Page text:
1. LOL! Loved the line “my SPHR is now worthless in the eyes of SHRM” – I earned mine in 1994…

  2. So when I am officially designated a SHRN, that means I will then neither confirm nor deny the work that I do…or don’t do.

  3. You have hit upon some of the real problems with the Human Resources profession:
    1. HR people just love having initials after their name, that is why many of them take the cert exam. Little do they realize how much laughter that evokes from non-HR folks. In a similar vein, HR is always working to invent new titles for their jobs, perhaps to disguise what they really do. For example, I really do know someone who is “John Doe, BA, MSHR, SPHR, CCP, CSSBB, IPMA-HR, CSP”, Senior Talent Acquisition Development Specialist. You have to turn the card over to find out the name of the company. Everyone understood “recruiter”, now we have “talent acquisition” which would be a good title, if…you worked for American Idol.
    2. Not to belittle your SPHR (and mine), but the fact that you achieved that designation without ever working in HR shows the value of that designation. Paying for a cram course, for flash cards and a test review manual is how too many get their “accreditation”. Far too many of the certified HR people I meet are clueless about good HR practice.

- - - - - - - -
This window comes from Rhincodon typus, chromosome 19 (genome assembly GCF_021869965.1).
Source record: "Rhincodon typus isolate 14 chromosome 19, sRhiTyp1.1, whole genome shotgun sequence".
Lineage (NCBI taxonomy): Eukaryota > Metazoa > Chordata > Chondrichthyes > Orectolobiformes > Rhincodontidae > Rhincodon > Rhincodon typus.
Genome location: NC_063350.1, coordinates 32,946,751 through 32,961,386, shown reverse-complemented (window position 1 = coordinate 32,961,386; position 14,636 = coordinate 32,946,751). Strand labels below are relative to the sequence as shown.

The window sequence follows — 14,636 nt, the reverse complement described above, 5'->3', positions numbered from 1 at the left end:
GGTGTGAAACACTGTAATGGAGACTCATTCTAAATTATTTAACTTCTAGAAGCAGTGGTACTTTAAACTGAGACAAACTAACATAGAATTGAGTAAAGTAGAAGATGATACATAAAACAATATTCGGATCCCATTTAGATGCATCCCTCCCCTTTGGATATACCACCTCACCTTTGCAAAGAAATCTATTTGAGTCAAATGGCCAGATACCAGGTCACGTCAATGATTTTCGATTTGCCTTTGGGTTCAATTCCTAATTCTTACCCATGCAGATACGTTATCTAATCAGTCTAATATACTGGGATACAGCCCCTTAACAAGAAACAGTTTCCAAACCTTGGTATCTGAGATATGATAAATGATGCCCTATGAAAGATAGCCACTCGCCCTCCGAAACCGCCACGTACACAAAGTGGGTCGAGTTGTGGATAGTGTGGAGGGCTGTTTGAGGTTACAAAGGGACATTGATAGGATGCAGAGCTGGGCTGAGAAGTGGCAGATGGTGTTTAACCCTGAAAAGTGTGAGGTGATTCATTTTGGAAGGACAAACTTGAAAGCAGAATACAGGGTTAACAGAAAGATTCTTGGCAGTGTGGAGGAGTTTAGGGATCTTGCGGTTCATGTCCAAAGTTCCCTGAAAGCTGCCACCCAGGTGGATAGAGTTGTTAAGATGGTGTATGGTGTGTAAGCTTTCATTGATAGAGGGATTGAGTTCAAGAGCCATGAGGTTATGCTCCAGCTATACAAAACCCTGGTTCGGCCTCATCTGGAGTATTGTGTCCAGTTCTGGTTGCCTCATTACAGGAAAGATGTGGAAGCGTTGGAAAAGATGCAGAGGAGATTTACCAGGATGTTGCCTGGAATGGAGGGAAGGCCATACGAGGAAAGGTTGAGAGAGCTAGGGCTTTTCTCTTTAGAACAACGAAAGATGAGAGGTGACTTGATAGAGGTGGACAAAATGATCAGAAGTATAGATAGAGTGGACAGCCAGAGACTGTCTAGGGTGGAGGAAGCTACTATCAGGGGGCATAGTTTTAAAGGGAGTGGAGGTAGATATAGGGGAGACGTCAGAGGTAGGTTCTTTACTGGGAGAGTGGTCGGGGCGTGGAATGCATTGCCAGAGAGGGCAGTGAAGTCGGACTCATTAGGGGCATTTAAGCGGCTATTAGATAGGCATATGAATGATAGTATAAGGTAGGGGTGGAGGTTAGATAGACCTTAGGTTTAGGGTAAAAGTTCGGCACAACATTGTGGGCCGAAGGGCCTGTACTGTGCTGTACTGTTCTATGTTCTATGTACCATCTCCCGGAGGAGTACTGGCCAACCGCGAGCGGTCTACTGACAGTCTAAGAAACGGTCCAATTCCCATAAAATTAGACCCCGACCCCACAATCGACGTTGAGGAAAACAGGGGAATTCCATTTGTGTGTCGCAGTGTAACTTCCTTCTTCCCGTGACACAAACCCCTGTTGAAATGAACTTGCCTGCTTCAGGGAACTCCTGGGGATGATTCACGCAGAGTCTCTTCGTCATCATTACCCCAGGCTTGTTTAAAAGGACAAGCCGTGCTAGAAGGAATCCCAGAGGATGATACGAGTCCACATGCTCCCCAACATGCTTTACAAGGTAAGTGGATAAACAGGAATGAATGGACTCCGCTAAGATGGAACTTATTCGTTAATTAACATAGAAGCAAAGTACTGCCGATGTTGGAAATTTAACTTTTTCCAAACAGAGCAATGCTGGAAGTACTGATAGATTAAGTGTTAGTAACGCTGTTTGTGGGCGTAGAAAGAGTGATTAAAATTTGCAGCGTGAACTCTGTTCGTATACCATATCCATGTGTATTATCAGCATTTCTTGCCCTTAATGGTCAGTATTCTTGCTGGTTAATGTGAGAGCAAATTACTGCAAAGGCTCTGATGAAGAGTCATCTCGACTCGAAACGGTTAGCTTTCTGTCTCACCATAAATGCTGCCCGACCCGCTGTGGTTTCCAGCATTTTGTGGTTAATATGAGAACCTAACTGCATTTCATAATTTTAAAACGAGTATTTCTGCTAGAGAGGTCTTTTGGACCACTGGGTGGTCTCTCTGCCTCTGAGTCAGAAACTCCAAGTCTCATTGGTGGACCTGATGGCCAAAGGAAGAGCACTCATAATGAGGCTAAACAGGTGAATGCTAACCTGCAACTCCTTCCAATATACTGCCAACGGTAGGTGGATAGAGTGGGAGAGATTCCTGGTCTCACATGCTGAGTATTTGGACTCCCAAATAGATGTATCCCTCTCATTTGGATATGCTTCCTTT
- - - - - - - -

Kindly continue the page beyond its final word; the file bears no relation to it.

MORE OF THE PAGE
4. I have no confidence that the HRGP will be any better than the GPHR which is not a body of knowledge in any way, form or fashion. SHRM doesn’t even know what it means. Further proved by the fact that there will be no SHRGP —- not that this really matters because it would just be a higher level of nothing. Get my drift?

  5. “Soon I’ll acquiesce to the new SHRM certification because that’s what we do as HR Pros — we give in and take it.”

    This line speaks more about our profession than anything else.

    Good article, Tim.